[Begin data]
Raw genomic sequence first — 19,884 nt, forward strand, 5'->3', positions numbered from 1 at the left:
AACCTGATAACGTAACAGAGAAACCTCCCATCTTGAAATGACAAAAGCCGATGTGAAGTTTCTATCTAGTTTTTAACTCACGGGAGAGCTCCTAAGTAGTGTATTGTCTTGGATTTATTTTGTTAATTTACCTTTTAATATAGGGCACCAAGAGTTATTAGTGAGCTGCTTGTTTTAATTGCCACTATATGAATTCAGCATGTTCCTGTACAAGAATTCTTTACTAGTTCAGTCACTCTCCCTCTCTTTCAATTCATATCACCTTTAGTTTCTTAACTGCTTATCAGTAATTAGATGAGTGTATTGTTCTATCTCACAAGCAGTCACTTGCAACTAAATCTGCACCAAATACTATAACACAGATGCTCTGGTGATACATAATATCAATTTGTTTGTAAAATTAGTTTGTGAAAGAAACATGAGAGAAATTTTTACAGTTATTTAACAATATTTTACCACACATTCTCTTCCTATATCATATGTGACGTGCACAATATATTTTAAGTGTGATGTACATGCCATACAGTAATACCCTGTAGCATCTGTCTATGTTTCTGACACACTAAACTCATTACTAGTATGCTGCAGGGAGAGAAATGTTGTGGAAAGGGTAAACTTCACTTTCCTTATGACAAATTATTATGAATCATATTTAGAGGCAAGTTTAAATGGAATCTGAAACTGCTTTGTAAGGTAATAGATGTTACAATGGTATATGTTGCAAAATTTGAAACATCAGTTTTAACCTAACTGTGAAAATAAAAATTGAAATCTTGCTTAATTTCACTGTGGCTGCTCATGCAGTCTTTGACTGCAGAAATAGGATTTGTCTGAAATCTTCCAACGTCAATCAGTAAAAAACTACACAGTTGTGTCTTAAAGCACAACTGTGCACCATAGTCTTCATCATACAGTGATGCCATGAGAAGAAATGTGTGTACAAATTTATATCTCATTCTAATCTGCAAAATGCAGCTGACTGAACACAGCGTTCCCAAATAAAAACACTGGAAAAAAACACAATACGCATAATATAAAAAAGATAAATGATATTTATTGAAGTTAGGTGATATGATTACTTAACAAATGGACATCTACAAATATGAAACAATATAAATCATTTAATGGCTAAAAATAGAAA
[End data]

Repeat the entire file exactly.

Raw genomic sequence first — 19,884 nt, forward strand, 5'->3', positions numbered from 1 at the left:
AACCTGATAACGTAACAGAGAAACCTCCCATCTTGAAATGACAAAAGCCGATGTGAAGTTTCTATCTAGTTTTTAACTCACGGGAGAGCTCCTAAGTAGTGTATTGTCTTGGATTTATTTTGTTAATTTACCTTTTAATATAGGGCACCAAGAGTTATTAGTGAGCTGCTTGTTTTAATTGCCACTATATGAATTCAGCATGTTCCTGTACAAGAATTCTTTACTAGTTCAGTCACTCTCCCTCTCTTTCAATTCATATCACCTTTAGTTTCTTAACTGCTTATCAGTAATTAGATGAGTGTATTGTTCTATCTCACAAGCAGTCACTTGCAACTAAATCTGCACCAAATACTATAACACAGATGCTCTGGTGATACATAATATCAATTTGTTTGTAAAATTAGTTTGTGAAAGAAACATGAGAGAAATTTTTACAGTTATTTAACAATATTTTACCACACATTCTCTTCCTATATCATATGTGACGTGCACAATATATTTTAAGTGTGATGTACATGCCATACAGTAATACCCTGTAGCATCTGTCTATGTTTCTGACACACTAAACTCATTACTAGTATGCTGCAGGGAGAGAAATGTTGTGGAAAGGGTAAACTTCACTTTCCTTATGACAAATTATTATGAATCATATTTAGAGGCAAGTTTAAATGGAATCTGAAACTGCTTTGTAAGGTAATAGATGTTACAATGGTATATGTTGCAAAATTTGAAACATCAGTTTTAACCTAACTGTGAAAATAAAAATTGAAATCTTGCTTAATTTCACTGTGGCTGCTCATGCAGTCTTTGACTGCAGAAATAGGATTTGTCTGAAATCTTCCAACGTCAATCAGTAAAAAACTACACAGTTGTGTCTTAAAGCACAACTGTGCACCATAGTCTTCATCATACAGTGATGCCATGAGAAGAAATGTGTGTACAAATTTATATCTCATTCTAATCTGCAAAATGCAGCTGACTGAACACAGCGTTCCCAAATAAAAACACTGGAAAAAAACACAATACGCATAATATAAAAAAGATAAATGATATTTATTGAAGTTAGGTGATATGATTACTTAACAAATGGACATCTACAAATATGAAACAATATAAATCATTTAATGGCTAAAAATAGAAA